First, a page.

On Sunday afternoon, artist Darius Kazemi posted a simple, humorous tweet, that spiraled into something so lovely, it could only have been born on Twitter:
Can someone please quote this tweet with some bland nonspecific praise about the tweet so that I can quote the bland nonspecific praise?— Darius Kazemi (@tinysubversions) March 6, 2016
Of course, Kazemi’s tweet gets at a couple of things that are both infuriating but interesting about the Internet, and Twitter in particular. For one, the desire for praise of our 140 character count thoughts is undeniable—it’s the whole reason why the ability to “heart” or “retweet” a tweet exists. The blatant ask is funny in its irony and also because it not-so-subtly calls all of Twitter out for seeking pats on the back.
The blatant ask is funny in its irony and also because it not-so-subtly calls all of Twitter out for seeking pats on the back.
But this sort of humor isn’t entirely new; people make jokes about wanting the approval of the nebulous “Internet people” all the time.
The fate of the tweet is the most interesting meta-comment on Twitter I think I’ve ever seen; of course, it took a huge number of tweeters in order to show Twitter at it’s peak.
The result of the light-hearted call to action in a massive chain of quoted retweets, where celebrities and we ordinary folks retweeted with a comment on the previous person’s retweet:
Really puts things in perspective. https://t.co/Wo4pbe8QyK— Elizabeth Banks (@ElizabethBanks) March 6, 2016
In many cases, the previous retweet served as a jumping off point for the one that came after, and by clicking through to find the first tweet in the chain, you can watch the reactions take different shapes and turn different directions. From praise, to spoofs on vague news headlines, to pseudo-commentary suggesting a rudimentary understanding of a serious mystery subject, the many branches of tweets that stemmed from Kazemi’s original are the perfect caricature of life on Twitter.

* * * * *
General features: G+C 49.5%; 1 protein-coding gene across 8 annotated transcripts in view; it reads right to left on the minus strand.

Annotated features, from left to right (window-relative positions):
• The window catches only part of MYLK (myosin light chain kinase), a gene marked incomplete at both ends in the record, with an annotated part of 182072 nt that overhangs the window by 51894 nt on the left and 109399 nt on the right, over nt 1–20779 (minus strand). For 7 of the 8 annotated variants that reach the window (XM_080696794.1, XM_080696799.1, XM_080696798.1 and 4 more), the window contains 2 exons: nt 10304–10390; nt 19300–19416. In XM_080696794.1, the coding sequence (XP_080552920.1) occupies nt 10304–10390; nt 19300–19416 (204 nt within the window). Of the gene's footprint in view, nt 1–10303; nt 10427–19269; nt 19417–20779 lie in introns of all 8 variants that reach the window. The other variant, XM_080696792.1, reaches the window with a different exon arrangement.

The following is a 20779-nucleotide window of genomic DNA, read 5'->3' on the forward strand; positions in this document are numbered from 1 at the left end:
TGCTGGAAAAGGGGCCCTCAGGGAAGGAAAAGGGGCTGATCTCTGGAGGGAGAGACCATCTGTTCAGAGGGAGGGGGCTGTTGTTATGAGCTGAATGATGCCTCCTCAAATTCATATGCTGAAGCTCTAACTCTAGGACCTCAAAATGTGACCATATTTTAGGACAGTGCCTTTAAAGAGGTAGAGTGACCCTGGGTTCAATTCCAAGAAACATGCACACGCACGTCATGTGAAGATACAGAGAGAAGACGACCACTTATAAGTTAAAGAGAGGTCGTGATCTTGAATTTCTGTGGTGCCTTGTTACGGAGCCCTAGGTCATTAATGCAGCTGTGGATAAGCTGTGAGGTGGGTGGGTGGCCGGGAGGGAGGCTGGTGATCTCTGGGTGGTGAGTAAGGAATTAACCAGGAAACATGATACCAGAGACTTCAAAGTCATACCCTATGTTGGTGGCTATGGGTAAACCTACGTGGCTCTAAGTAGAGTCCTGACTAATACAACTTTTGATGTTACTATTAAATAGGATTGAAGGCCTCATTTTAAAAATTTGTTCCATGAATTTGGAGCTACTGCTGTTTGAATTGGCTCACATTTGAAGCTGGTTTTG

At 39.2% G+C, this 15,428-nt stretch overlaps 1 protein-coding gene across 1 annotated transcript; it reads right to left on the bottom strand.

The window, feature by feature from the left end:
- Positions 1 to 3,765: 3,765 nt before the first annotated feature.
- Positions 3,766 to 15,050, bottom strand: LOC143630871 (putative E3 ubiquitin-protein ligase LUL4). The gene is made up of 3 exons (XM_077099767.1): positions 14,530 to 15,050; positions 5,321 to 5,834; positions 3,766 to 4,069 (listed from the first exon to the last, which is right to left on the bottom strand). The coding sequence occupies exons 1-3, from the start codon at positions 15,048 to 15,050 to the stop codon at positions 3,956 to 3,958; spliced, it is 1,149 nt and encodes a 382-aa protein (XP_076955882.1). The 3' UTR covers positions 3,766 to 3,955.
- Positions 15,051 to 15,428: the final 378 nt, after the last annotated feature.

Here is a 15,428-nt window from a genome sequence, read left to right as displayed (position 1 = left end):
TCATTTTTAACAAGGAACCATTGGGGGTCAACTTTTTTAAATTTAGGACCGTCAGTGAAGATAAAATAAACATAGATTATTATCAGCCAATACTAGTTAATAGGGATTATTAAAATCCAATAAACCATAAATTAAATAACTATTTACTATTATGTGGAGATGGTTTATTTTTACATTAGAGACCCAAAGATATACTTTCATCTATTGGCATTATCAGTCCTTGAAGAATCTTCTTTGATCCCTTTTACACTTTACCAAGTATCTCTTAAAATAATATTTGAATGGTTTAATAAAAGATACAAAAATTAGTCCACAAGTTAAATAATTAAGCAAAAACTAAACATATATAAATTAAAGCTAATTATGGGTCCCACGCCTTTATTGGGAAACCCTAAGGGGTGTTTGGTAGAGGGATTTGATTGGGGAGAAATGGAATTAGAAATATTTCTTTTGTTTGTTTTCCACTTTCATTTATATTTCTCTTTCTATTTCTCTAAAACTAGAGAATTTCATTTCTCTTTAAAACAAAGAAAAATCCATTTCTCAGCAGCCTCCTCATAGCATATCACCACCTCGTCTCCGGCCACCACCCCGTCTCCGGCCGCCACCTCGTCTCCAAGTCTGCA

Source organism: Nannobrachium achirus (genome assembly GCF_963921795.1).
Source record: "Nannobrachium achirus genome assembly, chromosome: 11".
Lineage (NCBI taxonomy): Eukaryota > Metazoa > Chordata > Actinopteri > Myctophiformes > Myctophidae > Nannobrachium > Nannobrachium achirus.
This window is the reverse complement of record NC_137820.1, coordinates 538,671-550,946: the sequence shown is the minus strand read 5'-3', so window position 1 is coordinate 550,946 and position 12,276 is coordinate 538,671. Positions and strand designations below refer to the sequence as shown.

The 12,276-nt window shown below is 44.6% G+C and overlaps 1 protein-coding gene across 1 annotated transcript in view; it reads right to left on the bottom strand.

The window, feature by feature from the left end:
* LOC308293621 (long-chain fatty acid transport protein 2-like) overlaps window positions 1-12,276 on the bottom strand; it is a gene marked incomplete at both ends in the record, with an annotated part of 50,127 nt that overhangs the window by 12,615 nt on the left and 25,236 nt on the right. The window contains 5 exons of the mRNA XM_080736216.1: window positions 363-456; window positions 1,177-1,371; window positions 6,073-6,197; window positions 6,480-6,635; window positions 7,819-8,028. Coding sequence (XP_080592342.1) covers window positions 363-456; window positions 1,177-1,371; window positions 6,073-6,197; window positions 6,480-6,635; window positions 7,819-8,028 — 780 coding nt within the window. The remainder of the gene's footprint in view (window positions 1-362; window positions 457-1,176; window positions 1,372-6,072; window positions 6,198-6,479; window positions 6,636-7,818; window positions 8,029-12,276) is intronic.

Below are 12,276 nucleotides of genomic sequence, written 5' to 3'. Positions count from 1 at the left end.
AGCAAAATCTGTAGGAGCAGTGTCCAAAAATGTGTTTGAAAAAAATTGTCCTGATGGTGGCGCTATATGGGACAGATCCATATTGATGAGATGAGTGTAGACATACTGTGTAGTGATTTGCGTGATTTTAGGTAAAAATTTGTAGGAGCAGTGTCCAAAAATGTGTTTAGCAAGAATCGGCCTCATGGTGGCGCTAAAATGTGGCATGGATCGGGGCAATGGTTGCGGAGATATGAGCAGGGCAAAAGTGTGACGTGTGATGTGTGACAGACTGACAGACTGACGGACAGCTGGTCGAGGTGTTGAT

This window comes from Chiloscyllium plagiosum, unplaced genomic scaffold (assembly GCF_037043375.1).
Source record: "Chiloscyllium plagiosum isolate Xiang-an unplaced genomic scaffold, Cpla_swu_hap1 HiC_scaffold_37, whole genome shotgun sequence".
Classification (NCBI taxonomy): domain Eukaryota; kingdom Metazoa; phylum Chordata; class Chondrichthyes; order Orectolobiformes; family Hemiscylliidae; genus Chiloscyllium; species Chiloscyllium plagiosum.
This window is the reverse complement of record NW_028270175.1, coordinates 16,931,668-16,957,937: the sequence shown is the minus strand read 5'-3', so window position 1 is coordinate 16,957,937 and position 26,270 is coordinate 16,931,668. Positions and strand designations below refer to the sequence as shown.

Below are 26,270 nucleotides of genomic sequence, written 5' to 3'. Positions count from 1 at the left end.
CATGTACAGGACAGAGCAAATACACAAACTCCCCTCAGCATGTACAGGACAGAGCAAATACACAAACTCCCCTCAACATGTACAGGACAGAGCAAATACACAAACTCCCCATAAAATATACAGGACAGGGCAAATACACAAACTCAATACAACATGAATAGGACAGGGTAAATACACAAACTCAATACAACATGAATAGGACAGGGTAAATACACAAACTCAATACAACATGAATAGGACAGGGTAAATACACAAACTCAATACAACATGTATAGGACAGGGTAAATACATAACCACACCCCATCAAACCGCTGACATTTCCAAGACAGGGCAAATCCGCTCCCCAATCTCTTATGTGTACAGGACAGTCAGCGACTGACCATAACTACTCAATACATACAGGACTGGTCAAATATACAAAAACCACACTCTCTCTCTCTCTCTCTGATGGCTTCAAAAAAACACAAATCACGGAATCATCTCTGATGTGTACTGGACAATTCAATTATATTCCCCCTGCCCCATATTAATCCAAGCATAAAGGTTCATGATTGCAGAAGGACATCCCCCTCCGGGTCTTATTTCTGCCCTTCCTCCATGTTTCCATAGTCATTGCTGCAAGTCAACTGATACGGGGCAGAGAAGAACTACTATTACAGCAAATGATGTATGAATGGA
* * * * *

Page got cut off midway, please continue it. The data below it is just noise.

As a writer, I am immediately curious whenever I sign on to Twitter and see a tweet in my feed that indicates news is breaking, or a significant essay has dropped. When I saw a fellow writer had quoted a tweet and written, “Glad we’re talking about it at least,” I was intrigued and began clicking through the previous re-tweets.
At this point, I was desperate to read whatever this incendiary scoop was.
After I clicked through four or so, I was frustrated and confused as to why nobody was saying what the hell was actually going on. The commentary only got juicier as I went. “Huge, if true.” “Wouldn’t be surprised if this is news tomorrow.” At this point, I was desperate to read whatever this incendiary scoop was.
Then I finally arrived at Kazemi’s original tweet, I was briefly irritated, then amused, then in awe of how perfectly other tweeters had nailed the directive. The joke was on me, but the beauty of this joke on and for us all, is that being in on it was as easy as picking up on where the tweet landed on our own page.
In true Twitter fashion, I didn’t want to be left out of the fun. “I’m sick of reading about this shit in 2016,” I fired off with a smirk.
As I continued to see different segments of this chain land on my feed at different points throughout the day, I wondered if this was pure silliness, and didn’t really have any meaning, or if it was the ultimately ironic inside-joke. But given how simultaneously disappointed and delighted I was to finally find Kazemi’s tweet, I think I’d have to say it’s most definitely the latter.
Good job, Twitter. Good job.
Elizabeth King is a Chicago-based writer covering news and politics. She also enjoys writing cultural criticism and pop culture analysis. Follow her on Twitter@ekingc.
Illustration by Max Fleishman